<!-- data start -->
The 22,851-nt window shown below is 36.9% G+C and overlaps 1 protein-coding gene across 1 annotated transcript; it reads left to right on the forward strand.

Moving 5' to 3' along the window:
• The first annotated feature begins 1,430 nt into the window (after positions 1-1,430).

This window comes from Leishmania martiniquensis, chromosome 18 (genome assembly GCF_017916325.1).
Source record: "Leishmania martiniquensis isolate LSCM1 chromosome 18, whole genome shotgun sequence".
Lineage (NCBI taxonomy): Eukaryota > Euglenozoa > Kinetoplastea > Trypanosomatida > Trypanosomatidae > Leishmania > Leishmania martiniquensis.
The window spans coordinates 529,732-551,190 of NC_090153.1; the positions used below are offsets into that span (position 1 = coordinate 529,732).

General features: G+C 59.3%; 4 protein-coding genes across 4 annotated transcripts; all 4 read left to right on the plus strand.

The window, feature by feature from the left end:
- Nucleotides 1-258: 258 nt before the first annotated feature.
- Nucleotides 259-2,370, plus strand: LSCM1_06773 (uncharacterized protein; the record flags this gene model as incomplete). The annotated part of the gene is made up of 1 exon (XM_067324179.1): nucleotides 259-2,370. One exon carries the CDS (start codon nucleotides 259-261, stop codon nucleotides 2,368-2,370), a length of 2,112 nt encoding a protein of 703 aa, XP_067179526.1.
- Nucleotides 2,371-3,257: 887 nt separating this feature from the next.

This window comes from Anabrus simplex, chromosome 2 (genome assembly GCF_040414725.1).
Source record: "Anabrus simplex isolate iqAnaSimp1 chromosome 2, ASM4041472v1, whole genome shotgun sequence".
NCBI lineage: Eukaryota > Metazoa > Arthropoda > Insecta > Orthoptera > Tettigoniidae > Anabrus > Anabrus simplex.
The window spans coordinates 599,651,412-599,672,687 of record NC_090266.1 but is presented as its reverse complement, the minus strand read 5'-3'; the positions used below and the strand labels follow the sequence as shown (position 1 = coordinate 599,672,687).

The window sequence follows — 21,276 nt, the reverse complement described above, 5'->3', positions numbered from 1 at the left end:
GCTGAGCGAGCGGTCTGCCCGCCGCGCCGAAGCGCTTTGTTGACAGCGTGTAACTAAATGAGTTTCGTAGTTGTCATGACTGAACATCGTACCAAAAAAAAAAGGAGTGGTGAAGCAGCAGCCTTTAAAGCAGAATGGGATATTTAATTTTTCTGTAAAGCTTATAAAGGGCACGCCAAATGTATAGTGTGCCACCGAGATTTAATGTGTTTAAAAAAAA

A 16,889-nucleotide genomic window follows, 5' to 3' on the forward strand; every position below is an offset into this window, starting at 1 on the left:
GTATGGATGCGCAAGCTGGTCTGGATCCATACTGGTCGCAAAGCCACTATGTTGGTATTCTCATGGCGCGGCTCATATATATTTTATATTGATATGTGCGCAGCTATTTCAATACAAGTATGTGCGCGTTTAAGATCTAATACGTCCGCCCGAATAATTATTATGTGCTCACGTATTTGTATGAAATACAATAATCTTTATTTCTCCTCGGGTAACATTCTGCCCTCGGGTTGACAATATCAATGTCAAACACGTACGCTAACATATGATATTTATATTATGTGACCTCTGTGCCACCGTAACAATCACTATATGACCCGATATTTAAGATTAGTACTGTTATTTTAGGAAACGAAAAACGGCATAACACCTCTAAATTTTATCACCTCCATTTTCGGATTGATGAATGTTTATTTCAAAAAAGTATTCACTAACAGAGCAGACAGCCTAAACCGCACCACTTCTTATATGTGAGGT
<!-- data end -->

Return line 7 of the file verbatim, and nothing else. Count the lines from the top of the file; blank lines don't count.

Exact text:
The window spans coordinates 529,732-551,190 of NC_090153.1; the positions used below are offsets into that span (position 1 = coordinate 529,732).